Yesterday I gave a presentation at the Westwood branch of the Los Angeles City Library. It was a great experience; for one thing, it was at least 100 degrees outside or felt like it, so the library was a nice cool shelter from the heat wave. In addition, this was the first presentation I had given in about two months, and it felt good to be back in the saddle again (so to speak). I needed the rest, but I also missed giving the talk! I love talking about pulp fiction and how I found my grandfather's memoir, Pulp Writer. So even if only a few people show up, or twenty, or seventy, it doesn't matter to me. I still love doing it. It's guaranteed that I will meet at least one interesting person at each talk, so that makes it all worthwhile.
One of the things that I cart around to each presentation is a recording of a Sonny Tabor radio series. It is an actual album record that says it plays at 33 1/3 rpm, but I have yet to play the thing. Even though it should be fairly easy to play this if you had one of those things called a turntable (which are probably close to extinct by now), this one is a little different: it's gigantic. The record is 16" in diameter, making it too big to play on a regular turntable.
I take it to the presentations because the Sonny Tabor radio series holds a special place in my heart. For those of you who don't know the story, the radio series was the springboard to my finding my grandfather's lost history as a pulp fiction writer. When I first started researching my grandfather's past, all I knew about him was that he had written a novel, "Doc Dillahay," published in 1949, and had also written a story, "Spook Riders on the Overland," that was published as a Little Big Book (and no, that's not a typo, it's the name given the books by the Saalfield company, as opposed to the competition, the Big Little Books). He wrote this story under the pen name Ward M. Stevens.
So when I was going to school at Smith College in 1998 (it's a long story how I got to Smith. If you ask me, I'll be more than glad to tell you) I decided that I wanted to find out more about my grandfather. One day I ran his pen name Ward Stevens on the library database. Up popped four titles of Western stories. One was the Spook Riders on the Overland book I had as a kid, another had the name Kid Wolf in the title, and another was "The Ranger and the Cowboy: a Sonny Tabor story."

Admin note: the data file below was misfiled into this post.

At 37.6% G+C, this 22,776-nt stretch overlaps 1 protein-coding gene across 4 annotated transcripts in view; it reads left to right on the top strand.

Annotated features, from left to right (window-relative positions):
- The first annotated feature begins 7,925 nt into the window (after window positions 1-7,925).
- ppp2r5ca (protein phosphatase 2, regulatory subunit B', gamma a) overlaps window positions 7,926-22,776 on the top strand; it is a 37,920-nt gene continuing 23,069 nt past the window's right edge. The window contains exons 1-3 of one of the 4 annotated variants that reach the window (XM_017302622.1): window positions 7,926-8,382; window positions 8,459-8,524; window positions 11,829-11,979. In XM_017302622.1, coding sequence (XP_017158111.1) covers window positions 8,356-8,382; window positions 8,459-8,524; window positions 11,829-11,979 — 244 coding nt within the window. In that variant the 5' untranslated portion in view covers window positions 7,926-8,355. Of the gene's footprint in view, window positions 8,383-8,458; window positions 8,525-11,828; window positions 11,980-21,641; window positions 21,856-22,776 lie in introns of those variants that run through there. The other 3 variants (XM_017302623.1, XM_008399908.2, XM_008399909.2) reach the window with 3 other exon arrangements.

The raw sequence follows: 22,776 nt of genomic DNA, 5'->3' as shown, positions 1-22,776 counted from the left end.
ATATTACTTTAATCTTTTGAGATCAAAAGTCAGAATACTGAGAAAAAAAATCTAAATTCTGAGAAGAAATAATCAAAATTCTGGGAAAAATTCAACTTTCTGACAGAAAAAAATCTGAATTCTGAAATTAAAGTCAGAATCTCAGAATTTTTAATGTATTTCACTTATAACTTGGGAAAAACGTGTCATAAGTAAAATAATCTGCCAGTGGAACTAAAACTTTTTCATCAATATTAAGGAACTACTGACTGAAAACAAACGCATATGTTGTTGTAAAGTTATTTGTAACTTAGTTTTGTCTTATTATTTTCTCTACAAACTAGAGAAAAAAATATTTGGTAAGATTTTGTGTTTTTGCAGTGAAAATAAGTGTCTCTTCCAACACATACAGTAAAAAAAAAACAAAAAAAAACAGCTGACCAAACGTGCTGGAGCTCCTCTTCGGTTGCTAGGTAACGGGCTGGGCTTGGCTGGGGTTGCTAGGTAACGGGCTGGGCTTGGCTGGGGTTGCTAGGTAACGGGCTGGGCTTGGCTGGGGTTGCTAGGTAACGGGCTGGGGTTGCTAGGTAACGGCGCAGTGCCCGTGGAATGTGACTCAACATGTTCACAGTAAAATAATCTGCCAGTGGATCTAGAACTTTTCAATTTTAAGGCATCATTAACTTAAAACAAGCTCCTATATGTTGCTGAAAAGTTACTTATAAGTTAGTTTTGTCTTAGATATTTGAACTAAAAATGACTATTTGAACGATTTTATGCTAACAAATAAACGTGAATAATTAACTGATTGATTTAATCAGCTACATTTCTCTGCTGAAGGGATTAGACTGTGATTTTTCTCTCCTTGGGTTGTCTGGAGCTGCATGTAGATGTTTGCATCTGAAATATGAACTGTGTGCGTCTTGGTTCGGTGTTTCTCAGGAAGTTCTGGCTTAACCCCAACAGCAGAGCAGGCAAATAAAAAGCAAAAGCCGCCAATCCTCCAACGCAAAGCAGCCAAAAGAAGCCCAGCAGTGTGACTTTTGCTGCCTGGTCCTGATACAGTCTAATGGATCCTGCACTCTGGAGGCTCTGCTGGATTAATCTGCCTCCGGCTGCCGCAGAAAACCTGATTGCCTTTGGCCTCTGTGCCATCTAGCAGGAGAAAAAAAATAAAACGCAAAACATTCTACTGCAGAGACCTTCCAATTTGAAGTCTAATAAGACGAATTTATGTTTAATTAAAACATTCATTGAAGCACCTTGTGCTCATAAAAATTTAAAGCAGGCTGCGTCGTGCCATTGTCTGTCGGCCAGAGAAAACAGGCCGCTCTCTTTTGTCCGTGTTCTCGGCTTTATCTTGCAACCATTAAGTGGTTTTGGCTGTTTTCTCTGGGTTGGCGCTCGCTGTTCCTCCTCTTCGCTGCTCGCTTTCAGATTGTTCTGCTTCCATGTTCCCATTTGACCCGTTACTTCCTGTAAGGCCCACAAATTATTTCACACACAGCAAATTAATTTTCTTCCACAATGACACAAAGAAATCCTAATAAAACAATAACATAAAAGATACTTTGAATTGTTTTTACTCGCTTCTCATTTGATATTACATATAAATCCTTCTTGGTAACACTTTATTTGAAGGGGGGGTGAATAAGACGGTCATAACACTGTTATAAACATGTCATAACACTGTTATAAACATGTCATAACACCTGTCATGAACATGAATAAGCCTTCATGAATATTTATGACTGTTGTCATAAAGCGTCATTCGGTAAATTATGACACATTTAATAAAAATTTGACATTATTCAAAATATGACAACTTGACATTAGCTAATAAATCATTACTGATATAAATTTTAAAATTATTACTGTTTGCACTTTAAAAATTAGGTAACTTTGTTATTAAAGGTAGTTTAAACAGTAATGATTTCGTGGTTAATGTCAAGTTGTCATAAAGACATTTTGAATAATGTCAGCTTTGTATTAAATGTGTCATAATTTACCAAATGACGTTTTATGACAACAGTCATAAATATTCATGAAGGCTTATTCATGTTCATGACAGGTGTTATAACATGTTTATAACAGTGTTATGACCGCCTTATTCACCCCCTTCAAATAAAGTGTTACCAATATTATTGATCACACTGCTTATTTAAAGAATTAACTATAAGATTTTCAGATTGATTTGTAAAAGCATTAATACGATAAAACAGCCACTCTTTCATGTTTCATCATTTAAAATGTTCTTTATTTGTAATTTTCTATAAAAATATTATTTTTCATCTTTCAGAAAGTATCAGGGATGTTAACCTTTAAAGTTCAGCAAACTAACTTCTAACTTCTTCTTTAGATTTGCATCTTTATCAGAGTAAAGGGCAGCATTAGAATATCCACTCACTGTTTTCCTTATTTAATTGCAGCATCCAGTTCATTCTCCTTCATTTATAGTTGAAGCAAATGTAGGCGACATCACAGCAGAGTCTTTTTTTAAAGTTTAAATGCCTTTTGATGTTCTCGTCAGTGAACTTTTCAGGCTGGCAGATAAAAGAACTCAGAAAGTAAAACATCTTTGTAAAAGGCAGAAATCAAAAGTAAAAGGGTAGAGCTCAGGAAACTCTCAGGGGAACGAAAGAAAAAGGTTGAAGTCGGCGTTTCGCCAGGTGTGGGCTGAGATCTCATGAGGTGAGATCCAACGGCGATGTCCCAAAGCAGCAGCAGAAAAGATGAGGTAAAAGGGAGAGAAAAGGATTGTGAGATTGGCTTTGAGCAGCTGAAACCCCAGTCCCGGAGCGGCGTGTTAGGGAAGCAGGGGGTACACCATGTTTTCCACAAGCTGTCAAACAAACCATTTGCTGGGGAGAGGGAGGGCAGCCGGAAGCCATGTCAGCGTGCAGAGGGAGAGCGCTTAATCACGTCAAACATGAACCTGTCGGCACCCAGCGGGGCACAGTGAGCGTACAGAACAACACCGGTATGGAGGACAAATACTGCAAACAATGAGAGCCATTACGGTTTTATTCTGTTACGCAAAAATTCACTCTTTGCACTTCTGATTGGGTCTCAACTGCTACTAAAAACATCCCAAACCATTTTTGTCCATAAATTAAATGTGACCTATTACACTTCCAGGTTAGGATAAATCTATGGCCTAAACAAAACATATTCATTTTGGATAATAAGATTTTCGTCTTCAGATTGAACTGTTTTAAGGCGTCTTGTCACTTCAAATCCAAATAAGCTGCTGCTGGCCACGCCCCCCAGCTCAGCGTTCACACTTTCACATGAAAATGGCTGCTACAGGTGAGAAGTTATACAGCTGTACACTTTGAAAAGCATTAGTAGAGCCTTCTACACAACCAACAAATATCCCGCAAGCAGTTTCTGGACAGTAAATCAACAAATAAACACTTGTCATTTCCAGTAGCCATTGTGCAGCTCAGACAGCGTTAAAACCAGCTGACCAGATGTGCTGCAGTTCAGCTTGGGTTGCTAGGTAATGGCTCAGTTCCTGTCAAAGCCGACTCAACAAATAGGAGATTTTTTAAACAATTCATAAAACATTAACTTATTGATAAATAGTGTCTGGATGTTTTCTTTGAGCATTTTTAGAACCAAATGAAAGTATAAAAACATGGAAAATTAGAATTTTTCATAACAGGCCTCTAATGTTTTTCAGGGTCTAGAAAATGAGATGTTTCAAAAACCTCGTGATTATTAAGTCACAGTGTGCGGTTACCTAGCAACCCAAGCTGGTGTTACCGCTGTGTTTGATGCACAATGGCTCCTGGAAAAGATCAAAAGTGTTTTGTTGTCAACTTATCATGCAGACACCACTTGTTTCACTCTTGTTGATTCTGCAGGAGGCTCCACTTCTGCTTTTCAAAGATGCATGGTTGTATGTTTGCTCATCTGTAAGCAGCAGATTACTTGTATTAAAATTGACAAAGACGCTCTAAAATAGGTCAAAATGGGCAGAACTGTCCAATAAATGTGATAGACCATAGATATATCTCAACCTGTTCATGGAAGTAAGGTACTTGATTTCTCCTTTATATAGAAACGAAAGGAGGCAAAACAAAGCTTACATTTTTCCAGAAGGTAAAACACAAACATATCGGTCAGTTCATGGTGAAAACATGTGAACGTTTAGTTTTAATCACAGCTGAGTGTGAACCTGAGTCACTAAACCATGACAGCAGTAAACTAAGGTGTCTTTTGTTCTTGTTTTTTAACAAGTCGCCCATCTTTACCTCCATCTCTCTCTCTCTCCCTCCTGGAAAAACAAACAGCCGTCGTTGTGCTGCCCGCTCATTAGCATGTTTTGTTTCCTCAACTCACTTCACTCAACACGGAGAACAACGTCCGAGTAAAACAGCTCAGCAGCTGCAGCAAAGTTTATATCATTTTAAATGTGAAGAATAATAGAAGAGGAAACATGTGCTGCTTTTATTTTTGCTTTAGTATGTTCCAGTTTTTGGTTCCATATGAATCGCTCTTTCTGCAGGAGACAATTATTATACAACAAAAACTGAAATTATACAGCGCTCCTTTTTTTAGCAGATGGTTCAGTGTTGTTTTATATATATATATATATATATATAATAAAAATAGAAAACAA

Now, this was when the Internet was just starting to take off. As a forty year old student, I was still thinking I would have to go to the card catalog to get information. Old habits die hard. So I thought I was going to had a tough time finding out any more information. But a few weeks later, a librarian at Smith said that she would help me, and boy, did she. One day she ran the name Sonny Tabor on the library database. I had ran the name Sonny Tabor before under "book titles" and had not found anything else. But Pam ran a search for Sonny Tabor under a search criteria for "series." And what she showed me was a shocker.
There were 18 Sonny Tabor radio scripts held at an archives at Syracuse University. Radio scripts? Since when was my grandfather involved in a radio show? News to me, and my mother didn't recall anything about a radio show. The was no specific date on the search result page, and the date shown was "? 1940 - 1949". The only other clue was that the name of the archive was "Street & Smith."
I ran an Internet search on Street & Smith and found out that they had been the biggest publisher of pulp fiction magazines as well as a number of other media for roughly 70 years, from the late 1800s to the mid 1950s, when they were bought by Conde Nast. Syracuse Univeristy held the archives for Street & Smith, which included my grandfather's main bread and butter, Wild West Weekly magazine.
As they say, the rest is history.
As for the radio show, some of this is still a mystery. I ordered a microfiche of the actual radio scripts and looked at them while I was still at Smith. There is no author, no date, nothing except good old plain old time radio dialogue:
VOICE: SONNY! SONNY TABOR!
VOICE I: ADVENTURER!
VOICE II: RANGER!
VOICE III: UNDERCOVER MAN!
VOICE IV: SONNY TABOR! RIDING WITH THE CIRCLE J!
SOUND: THREE SHOTS....HORSES UP..FAST..HOLD FOR CUE...
ANNOUNCER: WHEN SLIM LOWRIE, SONNY TABOR'S PAL, WAS SHOT......
My grandfather wasn't even sure if his brainchild had ever made it as a radio series; the editors of Wild West Weekly had told him that they were trying to turn him into a show, but Grandpa was never sure if it ever took place. Which explains why my mother didn't know anything about it. I'm sure he never got paid for it. As he talks about in Pulp Writer, once the writers signed the back of those checks they received from Street & Smith, they signed over all of the rights to that story, lock, stock and barrel.
One of the attendees at the presentation yesterday mentioned that this recording was actually a gift given to sponsors way back when the series was still around; it was never an album meant to be sold to the public. He said there are some old time radio clubs around that have the proper equipment to play the album.
So now, if I can find someone with the old radio playing equipment, I may be able to hear it, even if Grandpa never did.
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